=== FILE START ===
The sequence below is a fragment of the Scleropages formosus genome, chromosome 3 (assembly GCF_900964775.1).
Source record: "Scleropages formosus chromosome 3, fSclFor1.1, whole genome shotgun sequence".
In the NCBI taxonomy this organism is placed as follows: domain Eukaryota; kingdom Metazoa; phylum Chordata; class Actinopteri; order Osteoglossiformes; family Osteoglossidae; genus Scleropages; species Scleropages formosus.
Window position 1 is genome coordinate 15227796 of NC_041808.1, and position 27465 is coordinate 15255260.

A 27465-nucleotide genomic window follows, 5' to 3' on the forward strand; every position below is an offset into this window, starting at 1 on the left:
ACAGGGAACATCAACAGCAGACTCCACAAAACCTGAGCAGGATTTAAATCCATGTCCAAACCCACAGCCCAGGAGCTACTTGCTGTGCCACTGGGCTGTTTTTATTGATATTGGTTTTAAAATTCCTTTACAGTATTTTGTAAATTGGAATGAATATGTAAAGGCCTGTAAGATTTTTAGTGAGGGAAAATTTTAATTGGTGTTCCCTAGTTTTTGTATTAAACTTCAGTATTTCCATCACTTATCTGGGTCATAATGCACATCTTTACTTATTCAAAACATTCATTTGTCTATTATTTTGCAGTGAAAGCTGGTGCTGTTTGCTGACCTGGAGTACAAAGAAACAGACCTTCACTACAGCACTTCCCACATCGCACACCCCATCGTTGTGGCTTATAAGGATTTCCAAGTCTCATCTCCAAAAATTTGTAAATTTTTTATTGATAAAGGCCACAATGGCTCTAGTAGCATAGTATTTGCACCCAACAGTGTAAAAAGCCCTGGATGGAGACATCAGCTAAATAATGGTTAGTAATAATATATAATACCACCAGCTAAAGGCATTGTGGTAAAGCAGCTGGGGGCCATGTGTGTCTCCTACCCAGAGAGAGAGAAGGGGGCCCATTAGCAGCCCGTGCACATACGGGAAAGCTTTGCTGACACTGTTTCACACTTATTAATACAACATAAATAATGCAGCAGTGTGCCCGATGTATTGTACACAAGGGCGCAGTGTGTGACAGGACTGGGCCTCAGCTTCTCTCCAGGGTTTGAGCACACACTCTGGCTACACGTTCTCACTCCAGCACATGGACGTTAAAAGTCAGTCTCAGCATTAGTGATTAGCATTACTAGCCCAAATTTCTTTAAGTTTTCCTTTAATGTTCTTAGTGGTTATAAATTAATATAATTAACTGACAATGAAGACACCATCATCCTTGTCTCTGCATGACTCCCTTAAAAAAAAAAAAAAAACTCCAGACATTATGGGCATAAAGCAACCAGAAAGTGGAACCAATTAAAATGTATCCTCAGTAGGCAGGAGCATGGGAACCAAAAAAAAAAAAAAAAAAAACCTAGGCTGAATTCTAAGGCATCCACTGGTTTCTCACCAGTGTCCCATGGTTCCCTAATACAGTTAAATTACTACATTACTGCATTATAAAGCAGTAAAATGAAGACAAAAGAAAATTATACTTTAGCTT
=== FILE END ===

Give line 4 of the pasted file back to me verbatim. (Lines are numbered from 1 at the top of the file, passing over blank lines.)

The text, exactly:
Window position 1 is genome coordinate 15227796 of NC_041808.1, and position 27465 is coordinate 15255260.